Patient-specific data and a mathematical model determine how aneurysm shape and size influence growth and rupture.
Cerebral aneurysms appear in approximately 5% to 8% of the general population. When they result in a blood vessel rupture, the ensuing blood leakage within the brain can lead to severe stroke or fatal consequences. Over one-quarter of patients who experience a hemorrhagic stroke die before reaching a hospital or healthcare facility.
A cerebral aneurysm (also called a brain aneurysm) is a weak or thin spot on an artery in the brain that balloons out and fills with blood. The bulging aneurysm can put pressure on the nerves or brain tissue. It may also burst or rupture, spilling blood into the surrounding tissue (called a hemorrhage). A ruptured aneurysm can cause serious health problems such as brain damage, hemorrhagic stroke, coma, and even death.
Predicting the rupture of aneurysms is crucial for medical prevention and treatment. In the journal Physics of Fluids, by AIP Publishing, researchers from the Sree Chitra Tirunal Institute for Medical Sciences and Technology, Trivandrum, and the Indian Institute of Technology Madras, developed a patient-specific mathematical model to examine what aneurysm parameters influence rupture risk prior to surgery.
Aneurysms occur when the weakest point of a blood vessel thins, expands, and, after a certain limit, bursts. In the case of cerebral aneurysms such as internal carotid artery bifurcation aneurysms, blood leaks into the intracranial cavity
“Since clinicians encounter these aneurysms at various growth stages, it motivated us to analyze internal carotid artery aneurysms in a systematic manner,” said B. Jayanand Sudhir, of the Sree Chitra Tirunal Institute for Medical Sciences and Technology. “The current study is a sincere and systematic attempt to address the dynamics of blood flow at various stages to understand the initiation, progression, and rupture risk.”
Animation showing an aneurysm arising from a blood vessel bifurcation, progressively expanding and ending in rupture. Credit: Sajan Abdul Salam, Subash M. Nair, B. Jayanand Sudhir
The team examined the aspect ratio and size ratio of aneurysms, which describe the shape and size characteristics of the bulge in a holistic manner. As these parameters increase and the aneurysm expands, the stress applied against the aneurysm walls and the time blood spends within the aneurysm increase. This leads the probability of rupture to rise.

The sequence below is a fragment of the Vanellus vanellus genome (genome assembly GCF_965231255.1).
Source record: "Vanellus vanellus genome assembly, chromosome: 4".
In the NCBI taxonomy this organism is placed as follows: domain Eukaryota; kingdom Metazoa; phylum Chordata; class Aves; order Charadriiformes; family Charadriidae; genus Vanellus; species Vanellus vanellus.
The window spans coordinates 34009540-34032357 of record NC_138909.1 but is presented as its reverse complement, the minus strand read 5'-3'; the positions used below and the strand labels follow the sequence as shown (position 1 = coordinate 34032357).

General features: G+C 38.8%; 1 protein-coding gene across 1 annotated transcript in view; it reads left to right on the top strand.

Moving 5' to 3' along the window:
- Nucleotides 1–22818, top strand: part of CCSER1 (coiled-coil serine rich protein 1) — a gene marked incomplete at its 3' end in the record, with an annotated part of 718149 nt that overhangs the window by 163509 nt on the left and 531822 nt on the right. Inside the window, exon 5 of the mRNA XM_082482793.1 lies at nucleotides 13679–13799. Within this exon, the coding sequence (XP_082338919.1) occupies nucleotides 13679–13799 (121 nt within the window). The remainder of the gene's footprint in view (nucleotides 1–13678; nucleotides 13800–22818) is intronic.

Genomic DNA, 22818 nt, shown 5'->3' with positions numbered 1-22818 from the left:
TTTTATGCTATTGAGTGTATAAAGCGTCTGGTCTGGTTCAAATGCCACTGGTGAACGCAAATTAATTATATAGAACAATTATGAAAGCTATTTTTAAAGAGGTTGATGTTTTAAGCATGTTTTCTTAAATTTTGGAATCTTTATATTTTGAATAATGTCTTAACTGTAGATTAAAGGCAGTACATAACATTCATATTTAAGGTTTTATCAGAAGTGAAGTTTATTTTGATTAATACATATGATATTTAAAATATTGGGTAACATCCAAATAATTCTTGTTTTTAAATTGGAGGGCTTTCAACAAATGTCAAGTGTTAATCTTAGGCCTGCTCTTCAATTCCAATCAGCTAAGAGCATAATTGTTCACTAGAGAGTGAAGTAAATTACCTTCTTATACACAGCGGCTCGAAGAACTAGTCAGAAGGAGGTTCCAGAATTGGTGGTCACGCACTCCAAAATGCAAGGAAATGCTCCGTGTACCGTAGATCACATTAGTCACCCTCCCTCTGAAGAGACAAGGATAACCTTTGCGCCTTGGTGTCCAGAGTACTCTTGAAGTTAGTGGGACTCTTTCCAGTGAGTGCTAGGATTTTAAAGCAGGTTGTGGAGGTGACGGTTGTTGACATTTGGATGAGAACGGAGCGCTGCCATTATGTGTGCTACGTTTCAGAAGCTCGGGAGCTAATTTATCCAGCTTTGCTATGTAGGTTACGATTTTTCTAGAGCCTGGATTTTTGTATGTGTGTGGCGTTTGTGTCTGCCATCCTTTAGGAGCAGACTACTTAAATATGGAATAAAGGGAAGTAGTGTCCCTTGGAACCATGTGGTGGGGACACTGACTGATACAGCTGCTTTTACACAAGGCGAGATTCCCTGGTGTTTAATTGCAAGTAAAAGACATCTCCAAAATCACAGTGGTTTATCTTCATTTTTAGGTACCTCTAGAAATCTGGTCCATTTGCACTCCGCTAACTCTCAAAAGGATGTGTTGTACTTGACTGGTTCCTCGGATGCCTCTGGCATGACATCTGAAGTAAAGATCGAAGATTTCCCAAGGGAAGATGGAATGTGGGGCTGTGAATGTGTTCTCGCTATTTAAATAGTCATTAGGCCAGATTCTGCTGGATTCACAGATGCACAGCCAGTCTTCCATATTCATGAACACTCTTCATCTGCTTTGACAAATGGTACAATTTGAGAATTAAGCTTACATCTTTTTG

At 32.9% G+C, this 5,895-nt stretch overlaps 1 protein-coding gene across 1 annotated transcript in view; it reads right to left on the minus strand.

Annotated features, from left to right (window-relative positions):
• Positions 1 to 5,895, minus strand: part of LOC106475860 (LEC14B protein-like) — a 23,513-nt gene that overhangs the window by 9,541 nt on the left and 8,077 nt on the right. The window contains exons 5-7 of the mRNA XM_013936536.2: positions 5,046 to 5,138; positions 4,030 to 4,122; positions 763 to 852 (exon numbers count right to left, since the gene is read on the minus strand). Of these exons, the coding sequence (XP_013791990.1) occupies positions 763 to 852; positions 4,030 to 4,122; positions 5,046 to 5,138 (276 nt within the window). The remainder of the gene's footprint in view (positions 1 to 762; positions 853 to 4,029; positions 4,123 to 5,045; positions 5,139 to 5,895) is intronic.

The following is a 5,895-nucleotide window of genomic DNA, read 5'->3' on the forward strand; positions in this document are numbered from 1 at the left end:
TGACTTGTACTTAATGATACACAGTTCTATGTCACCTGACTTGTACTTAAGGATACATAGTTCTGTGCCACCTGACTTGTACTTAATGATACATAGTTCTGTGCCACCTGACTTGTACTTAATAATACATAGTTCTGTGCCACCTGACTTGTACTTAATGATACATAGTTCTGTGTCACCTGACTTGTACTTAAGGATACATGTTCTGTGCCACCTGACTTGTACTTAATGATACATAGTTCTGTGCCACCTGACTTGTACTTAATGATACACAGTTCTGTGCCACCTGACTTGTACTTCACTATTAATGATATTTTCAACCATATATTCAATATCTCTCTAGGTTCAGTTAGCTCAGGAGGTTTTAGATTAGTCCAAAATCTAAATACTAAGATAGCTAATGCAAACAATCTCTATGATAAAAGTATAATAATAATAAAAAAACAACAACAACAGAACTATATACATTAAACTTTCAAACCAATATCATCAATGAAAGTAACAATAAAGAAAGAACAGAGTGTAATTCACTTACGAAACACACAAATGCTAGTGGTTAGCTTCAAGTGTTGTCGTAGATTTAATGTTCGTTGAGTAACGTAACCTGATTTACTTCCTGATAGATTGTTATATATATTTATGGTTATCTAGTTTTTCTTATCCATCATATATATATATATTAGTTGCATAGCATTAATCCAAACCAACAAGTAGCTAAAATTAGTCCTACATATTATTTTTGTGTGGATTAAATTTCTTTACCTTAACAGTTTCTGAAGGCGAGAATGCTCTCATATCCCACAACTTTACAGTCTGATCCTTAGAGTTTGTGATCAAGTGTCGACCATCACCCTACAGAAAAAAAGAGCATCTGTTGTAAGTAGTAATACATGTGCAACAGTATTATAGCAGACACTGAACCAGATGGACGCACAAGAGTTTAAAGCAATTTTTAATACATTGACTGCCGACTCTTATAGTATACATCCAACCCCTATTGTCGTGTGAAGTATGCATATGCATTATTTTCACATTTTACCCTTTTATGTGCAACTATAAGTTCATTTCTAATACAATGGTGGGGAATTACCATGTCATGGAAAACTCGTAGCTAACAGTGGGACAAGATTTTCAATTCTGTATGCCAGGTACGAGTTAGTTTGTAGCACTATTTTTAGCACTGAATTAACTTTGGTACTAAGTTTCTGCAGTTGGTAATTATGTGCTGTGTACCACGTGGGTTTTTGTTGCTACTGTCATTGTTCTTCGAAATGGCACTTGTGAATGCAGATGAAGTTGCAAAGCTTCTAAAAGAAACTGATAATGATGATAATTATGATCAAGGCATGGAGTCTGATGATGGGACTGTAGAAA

Patient-specific computed tomography scans are fed into the model, which reconstructs the geometry and blood flow of the aneurysm. It then uses mathematical equations to describe the fluid flow, generating information about the blood vessel walls and blood flow patterns.
“This was feasible due to the access we had to the national supercomputing cluster for performing the computational fluid dynamics-based simulations,” said S.V. Patnaik of the Indian Institute of Technology Madras.
“The novelty of this work lies in close collaboration and amalgamation of expertise from clinical and engineering backgrounds,” said Sudhir. “The aneurysm models were of different shapes, which helped us build and understand the complexity of flow structures in multilobed cerebral aneurysms.”
Multilobed aneurysms, which include more than one balloonlike pocket of expanding blood, contained more complex blood flow structures than their single-lobed counterparts.
The authors hope to transform the rupture risk predictions into a user-friendly software application to help clinicians and neurosurgeons prioritize and manage high-risk patients. They plan to use the model to assess the effectiveness of different treatment options for aneurysms.
Reference: “Influence of morphological parameters on hemodynamics in internal carotid artery bifurcation aneurysms” by Mahesh S. Nagargoje, Chanikya Valeti, N. Manjunath, Bhushan Akhade, B.J. Sudhir, B.S.V. Patnaik and Santhosh K. Kannath, 11 October 2022, Physics of Fluids.
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